Diageo boss Sir Ivan Menezes to stand down in June after a decade in charge of FTSE 100 Guinness owner
- Sir Ivan Menezes’s successor is Diageo chief operating officer Debra Crew
- Diageo owns Captain Morgan rum, Smirnoff vodka, Bailey’s Gin, and Guinness
- The London-based group now sells over 200 brands across at least 180 markets
Sir Ivan Menezes will retire from Diageo during the summer after a decade running the drinks giant.
Indian-born Menezes initially joined the company when it was formed from a merger of Guinness and Grand Metropolitan in 1997, rising through the ranks to eventually become its chief executive 16 years later.
He succeeded another long-serving Diageo boss, Paul Walsh, who grew the Johnnie Walker owner’s market capitalisation to £50billion as it focused on core drinks brands and expanded sales into emerging markets.
Standing down: Indian-born Sir Ivan Menezes (pictured) initially joined Diageo when it was formed from a merger of Guinness and Grand Metropolitan in 1997
Since Walsh left, the firm’s value has grown by around another £30billion on the back of multiple acquisitions, especially of premium brands, and growth in emerging economies like Greater China and India.
The London-based group now sells over 200 brands across at least 180 countries, ranging from Captain Morgan rum to Smirnoff vodka and Guinness, the UK’s best-sold beer in pubs.
It is also the world’s biggest seller of Scotch and Canadian whisky, tequila, vodka, gin, rum and liqueurs, and is responsible for approximately 10 per cent, or £2billion, of the UK’s annual food and drink exports.
Menezes, who was was awarded a knighthood in King Charles’ first New Year’s Honours list, said it was ‘an enormous honour’ to run Diageo for the last 10 years and was ‘extremely proud of what we have achieved during that time’.
Diageo shares have climbed by 88 per cent throughout his tenure, while its shareholder returns have significantly outperformed the wider FTSE 100 Index.
Menezes will stand down from the company’s board on 30 June to be succeeded by current chief operating officer Debra Crew, who will be the first female CEO of Diageo.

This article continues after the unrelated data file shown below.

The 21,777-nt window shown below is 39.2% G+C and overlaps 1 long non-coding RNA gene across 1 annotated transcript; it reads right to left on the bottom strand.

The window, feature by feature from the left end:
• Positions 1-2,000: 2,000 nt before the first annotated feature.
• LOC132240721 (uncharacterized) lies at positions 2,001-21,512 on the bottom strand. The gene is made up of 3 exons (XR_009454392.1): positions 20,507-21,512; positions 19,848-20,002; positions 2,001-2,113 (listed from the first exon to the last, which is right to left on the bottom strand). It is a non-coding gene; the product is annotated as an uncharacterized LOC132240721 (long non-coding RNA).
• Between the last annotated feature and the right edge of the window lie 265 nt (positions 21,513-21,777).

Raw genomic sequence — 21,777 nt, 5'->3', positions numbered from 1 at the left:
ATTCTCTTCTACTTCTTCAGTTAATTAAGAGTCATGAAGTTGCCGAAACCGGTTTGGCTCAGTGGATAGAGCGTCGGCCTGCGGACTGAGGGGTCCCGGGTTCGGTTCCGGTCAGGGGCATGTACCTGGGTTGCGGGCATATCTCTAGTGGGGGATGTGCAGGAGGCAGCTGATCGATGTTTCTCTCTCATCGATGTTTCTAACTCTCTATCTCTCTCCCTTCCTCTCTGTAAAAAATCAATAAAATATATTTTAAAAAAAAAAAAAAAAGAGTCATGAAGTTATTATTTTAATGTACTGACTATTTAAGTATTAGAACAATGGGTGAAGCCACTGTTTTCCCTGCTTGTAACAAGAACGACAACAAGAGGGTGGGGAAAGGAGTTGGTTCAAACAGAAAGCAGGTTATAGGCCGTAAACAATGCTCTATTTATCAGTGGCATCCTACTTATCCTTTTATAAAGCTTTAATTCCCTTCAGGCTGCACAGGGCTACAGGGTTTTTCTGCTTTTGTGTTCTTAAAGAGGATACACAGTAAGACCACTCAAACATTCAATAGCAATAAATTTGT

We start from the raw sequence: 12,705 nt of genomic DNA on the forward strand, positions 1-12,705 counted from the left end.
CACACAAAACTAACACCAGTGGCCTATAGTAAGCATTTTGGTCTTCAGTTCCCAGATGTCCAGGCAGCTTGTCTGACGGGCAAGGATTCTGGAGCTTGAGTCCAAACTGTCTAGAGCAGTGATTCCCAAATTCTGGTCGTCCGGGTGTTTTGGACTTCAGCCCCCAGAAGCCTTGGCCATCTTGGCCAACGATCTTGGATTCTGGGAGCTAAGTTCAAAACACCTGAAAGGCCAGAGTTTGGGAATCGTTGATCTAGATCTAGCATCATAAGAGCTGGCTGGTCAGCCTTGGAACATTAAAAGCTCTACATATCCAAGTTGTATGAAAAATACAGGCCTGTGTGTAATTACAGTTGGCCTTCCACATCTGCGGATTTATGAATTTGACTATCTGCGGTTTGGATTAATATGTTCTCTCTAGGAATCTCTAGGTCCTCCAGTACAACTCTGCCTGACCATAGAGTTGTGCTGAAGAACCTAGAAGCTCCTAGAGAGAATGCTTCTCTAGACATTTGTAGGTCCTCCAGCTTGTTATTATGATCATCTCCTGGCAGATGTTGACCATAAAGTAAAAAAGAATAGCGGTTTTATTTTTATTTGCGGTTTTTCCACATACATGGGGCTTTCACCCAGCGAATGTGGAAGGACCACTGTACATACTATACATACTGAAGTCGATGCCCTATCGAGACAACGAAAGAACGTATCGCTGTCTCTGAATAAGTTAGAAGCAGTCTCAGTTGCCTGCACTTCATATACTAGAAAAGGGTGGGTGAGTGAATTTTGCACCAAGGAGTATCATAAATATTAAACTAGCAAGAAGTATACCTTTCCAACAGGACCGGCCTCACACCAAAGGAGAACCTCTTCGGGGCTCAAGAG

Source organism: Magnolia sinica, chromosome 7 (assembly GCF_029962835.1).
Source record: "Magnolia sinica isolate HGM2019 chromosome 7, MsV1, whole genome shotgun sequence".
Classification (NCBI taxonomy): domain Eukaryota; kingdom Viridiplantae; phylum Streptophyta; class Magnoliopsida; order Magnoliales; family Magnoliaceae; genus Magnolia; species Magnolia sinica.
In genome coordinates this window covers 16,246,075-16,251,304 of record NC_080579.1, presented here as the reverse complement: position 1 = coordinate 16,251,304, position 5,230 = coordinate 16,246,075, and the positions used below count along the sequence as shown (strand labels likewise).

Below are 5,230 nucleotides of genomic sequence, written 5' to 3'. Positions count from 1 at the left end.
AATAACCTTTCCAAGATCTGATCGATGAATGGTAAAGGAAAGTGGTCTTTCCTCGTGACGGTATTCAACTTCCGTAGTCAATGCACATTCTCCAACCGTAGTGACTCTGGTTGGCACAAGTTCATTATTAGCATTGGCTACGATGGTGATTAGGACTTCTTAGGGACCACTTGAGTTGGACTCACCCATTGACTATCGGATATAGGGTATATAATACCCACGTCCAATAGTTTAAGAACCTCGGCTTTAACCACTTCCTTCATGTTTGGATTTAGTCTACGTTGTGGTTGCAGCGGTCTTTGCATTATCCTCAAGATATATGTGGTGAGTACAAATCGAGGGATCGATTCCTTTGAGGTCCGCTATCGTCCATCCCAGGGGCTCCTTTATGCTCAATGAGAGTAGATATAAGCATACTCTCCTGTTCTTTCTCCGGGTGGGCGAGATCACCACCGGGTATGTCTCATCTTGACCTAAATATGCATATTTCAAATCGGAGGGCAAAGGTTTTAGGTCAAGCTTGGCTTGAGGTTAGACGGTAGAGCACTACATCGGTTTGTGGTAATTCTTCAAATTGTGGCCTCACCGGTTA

‘An internal appointment theoretically lowers the chances of a radical shift in strategy,’ said Russ Mould, AJ Bell’s investment director.
‘The market reaction…shows that investors aren’t worried about big changes to the business. Instead, this looks like as smooth a transition as an athlete passing the baton in a sprint relay.’
A former US Army officer, Crew was previously the president of cigarette maker Reynolds American during its full takeover by British American Tobacco.
Prior to that, she spent periods working for Kraft Foods, Mars Incorporated, ice cream business Dreyer’s – owned by Nestlé – and PepsiCo, where she was head of its Western European office.
Her appointment as Diageo’s boss means women will represent more than 50 per cent of all the company’s board.
Last month, the firm was named the best-ranked for female board representation for the third successive year in the FTSE Women Leaders Review.
Crew told investors: ‘I am focused on continuing Diageo’s extraordinary track record of building world-leading brands and enhancing our reputation as one of the most responsible businesses in what I believe to be the most exciting consumer products category.’
In its latest half-year results, Diageo revealed net sales jumped by 18.4 per cent to £9.4billion, beating analyst forecasts, thanks to stronger demand for premium spirits, and price hikes and productivity savings offsetting cost inflation.
Diageo shares were 0.8 per cent lower at 3,554.5p on Tuesday morning.
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